Monday, August 29, 2005

Michel Petrucciani: Pianism

A great piano trio album. Pianist Petrucciani plays with Palle Danielsson and Eliot Zigmund for some amazingly musical jazz. This isn't a "turn on the machine, open the book, and crank em out"-type session at all: this is excellent music with thinking and consideration behind it. Petrucciani is the featured soloist, but the bassist and drummer provide more than support, adding creative musicality and taste to the overall sound of this record. There are three personalities working together here to have fun and create a true musical offering. Petrucciani's swift, accurate lines weave rhythmic patterns and melodic ribbons around the musical framework created by the bassist and drummer, who are also playing with the framework from chorus to chorus.

Two standards are played (Night and Day, and Here's That Rainy Day), but most of the material is original from Petrucciani. The pianist was only 22 at the date of this recording!

From 1985 on Blue Note - his first for that label.

Thursday, August 25, 2005

Jim Hall: Jim Hall And Basses

Fantastic guitarist Jim Hall is paired up with different basses (er, bassists) to play a set in his lyrical, always interesting fashion. The contributing bassists are world-class musicians themselves:
  • Scott Colley
  • George Mraz
  • Dave Holland
  • Christain McBride
  • Charlie Haden
It is melodic, atmospheric, sometimes mellow, and filled with Hall's tasteful and perfectly chosen chords and lightly-swinging single-note lines. To me, his strummed chords and rhythmic placement especially shine - providing just enough of a contrast to his single-note melodies to create interesting sounds and feelings. The bassist, as expected, are all professional and creative, and each supports Hall and the piano-bass format perfectly.

There four freeish pieces entitled Abstract 1-4, and other classic jazz standards such as All the Things You Are, Don't Explain, and Besame Mucho (played on an acoustic guitar - most of the songs played through his characteristic mellow electric sound).

Although I usually say that I really miss the drums on a straight-ahead jazz record, this one does make for a very nice alternative, when the mood is right.

From 2001 on TelArc.

Monday, August 22, 2005

Stan Getz: Anniversary!

A straight-ahead swinging set from Getz and company (Kenny Barron, Rufus Reid, and Victor Lewis). Recorded live at the Montmarte Club in Copenhagen, Denmark, in celebration of Getz's 60th birthday. Getz's tone on ballads (I Can't Get Started, I Thought About You) is still as soft and soothing as ever, and Kenny Barron is always a pro and so enjoyable to listen to. The highlight for me on this recording is the mid-tempo Stella by Starlight, although the opening swinging number El Cahon is a great set-opener to hook you in. After Stella, Stan's Blues focuses first on Reid's creative blues ideas on his bass, before Getz sinks in... but then, when Barron gets a turn to play his behind the beat, groovy piano, watch out!). The most intense, up-tempo moments arrive late in the set, during What Is This Thing Called Love?, and leave room for some nice drum work from Victor Lewis.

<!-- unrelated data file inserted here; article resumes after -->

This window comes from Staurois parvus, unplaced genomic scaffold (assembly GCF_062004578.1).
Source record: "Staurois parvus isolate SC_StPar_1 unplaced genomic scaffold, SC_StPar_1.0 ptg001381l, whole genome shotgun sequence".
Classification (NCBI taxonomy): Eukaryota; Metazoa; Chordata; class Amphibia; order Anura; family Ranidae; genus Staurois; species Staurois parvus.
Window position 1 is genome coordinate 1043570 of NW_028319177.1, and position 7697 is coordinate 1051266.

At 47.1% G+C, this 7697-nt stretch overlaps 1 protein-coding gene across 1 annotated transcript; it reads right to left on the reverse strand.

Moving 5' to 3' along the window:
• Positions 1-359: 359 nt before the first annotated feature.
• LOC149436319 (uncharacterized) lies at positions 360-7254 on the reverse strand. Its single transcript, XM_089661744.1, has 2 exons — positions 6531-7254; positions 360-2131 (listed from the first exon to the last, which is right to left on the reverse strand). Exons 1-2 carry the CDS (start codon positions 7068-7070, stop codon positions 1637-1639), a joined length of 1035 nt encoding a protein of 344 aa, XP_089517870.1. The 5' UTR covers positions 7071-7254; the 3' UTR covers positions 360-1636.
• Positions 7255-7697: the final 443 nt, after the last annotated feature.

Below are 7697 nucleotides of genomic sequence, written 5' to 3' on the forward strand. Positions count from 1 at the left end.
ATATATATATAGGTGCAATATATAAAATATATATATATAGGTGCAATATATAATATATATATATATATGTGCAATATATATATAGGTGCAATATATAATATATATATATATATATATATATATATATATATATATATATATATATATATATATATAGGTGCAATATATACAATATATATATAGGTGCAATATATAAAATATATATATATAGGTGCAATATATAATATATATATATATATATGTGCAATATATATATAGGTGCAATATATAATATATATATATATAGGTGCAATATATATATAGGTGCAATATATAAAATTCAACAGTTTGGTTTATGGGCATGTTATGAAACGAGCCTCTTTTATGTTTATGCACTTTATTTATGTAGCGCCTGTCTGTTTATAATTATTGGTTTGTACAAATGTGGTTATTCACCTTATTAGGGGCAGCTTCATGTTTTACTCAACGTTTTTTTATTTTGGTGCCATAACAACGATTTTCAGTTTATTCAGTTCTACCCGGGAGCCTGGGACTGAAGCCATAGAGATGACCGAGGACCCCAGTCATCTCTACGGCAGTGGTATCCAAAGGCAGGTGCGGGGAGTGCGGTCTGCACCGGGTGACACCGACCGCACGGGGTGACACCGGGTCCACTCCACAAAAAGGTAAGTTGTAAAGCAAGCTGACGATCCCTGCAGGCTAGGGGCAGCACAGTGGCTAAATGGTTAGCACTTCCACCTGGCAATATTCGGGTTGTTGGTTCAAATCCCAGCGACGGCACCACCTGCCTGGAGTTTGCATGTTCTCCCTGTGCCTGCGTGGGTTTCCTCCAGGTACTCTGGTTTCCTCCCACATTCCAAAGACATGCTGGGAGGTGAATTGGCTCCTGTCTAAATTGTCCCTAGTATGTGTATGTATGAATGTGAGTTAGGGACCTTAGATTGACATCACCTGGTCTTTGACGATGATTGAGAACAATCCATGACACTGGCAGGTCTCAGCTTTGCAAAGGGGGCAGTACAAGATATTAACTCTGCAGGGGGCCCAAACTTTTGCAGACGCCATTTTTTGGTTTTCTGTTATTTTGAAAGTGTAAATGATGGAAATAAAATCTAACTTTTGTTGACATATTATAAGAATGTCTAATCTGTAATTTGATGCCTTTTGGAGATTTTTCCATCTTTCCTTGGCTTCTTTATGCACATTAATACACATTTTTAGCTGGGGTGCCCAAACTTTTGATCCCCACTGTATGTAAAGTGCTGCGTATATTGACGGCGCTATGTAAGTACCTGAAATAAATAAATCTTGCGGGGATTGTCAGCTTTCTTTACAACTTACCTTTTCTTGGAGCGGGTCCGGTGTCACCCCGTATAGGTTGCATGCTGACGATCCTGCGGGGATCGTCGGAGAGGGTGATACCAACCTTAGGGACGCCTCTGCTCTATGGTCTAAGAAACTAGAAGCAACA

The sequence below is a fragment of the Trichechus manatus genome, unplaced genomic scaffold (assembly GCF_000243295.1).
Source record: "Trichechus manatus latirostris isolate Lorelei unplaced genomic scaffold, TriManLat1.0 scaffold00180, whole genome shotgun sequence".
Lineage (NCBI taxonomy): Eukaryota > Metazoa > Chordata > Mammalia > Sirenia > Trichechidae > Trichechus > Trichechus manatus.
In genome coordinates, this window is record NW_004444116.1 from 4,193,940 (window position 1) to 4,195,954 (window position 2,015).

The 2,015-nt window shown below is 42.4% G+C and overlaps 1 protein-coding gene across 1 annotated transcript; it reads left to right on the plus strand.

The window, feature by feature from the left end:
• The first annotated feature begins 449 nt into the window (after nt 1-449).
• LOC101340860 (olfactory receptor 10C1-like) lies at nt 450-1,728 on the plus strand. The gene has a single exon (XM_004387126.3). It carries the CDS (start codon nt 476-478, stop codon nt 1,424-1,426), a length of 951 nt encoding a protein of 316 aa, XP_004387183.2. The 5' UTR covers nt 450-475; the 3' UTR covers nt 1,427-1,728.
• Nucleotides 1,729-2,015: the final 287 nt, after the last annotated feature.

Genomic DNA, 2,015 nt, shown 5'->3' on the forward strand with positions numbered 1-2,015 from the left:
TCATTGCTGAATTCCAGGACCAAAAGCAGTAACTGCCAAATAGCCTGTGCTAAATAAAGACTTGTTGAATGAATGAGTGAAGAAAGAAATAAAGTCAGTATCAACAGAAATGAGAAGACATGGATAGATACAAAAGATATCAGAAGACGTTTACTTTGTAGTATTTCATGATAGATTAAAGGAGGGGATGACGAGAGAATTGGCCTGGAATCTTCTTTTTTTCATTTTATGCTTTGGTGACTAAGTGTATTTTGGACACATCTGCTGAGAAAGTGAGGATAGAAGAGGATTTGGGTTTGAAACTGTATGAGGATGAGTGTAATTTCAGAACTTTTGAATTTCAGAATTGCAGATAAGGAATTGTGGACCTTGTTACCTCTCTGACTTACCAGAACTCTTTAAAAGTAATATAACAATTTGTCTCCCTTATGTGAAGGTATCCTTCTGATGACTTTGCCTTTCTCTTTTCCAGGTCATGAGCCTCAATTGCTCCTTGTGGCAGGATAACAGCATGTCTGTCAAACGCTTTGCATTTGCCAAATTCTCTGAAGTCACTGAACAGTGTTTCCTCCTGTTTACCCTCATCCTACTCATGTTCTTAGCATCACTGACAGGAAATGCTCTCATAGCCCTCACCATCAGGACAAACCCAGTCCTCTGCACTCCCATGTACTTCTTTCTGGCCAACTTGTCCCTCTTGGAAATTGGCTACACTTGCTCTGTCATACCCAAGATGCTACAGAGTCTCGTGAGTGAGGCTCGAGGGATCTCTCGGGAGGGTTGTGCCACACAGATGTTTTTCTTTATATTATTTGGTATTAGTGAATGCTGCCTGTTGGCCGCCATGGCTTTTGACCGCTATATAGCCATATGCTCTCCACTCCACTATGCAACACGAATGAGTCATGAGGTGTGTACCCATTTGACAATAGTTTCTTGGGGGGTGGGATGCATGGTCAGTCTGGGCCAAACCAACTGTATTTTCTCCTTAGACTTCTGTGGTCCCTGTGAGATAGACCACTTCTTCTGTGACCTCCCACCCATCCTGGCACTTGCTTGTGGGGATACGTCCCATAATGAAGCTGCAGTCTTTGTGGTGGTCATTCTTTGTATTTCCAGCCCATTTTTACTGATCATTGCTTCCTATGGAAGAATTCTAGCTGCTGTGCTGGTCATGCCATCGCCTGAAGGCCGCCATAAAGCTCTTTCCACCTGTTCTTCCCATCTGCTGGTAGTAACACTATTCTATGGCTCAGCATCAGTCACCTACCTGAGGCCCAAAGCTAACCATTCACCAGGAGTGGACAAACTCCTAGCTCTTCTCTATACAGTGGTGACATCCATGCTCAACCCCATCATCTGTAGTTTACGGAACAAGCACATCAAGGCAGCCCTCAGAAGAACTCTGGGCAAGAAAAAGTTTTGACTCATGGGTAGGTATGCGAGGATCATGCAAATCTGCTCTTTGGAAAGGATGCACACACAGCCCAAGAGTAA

Great, clean live sound at this nice club. From 1987, released on EmArCy.

Thursday, August 11, 2005

David Hazeltine: Alice in Wonderland

I picked up this CD while in Japan last week. Seems to be a Bill Evans-inspired set, a trio recording with bassist George Mraz and durmmer Billy Drummond. Recorded in 2003, and released in 2005 on the Venus label (from Tokyo).

Hazeltine's trio draws almost exclusively on material that was popular with Evans, such as Alice in Wonderland, Autumn Leaves, and How Deep in the Ocean. The pianist contributes a song titled For Bill which makes it more clear what the intention is here. Hazeltine and the trio do play in the "Evans trio" style, even copping the legendary trio's arrangements and some of Evans' characteristic turns of phrase. It is a nice record for listening to, though, if you don't let the mimicry get to you. I found it easy to enjoy.

Monday, August 08, 2005

Phineas Newborn: The Newborn Touch

What is the "Newborn Touch"? A good question. I would use the words accurate, deliberate, strong, determined, forceful and maybe even aggressive to describe it. Of course his touch on the piano is not all these things at all times. But I do get the impression that sometimes when he plays, it is almost like a hammer pounding nails - carefully, but with enough strength to drive the thing where it needs to go.

I like other of Newborn's albums quite a lot: A World of Piano!, for instance, is one of my favorites. However this one, at first listen, doesn't seem to compare very well. It is known that Newborn had some mental and physical problems during a period in his life, where he performed and recorded very little; this record was recording during one of his down periods, I believe.

Joining Newborn on this trio album are Leroy Vinnegar (bass) and Frank Butler (drums).

This album is just ok, but to be honest, I was not that interested in it upon the first listen. I found myself losing interest at several points, and rather wishing that I was listening to A World of Piano instead... I will give this another try someday, though.

Michel Petrucciani: Power of Three

Piano, guitar, saxophone. Petrucciani, Jim Hall, Wayne Shorter. A live recording in from the 1986 Montreux Jazz Festival, recorded when Pe...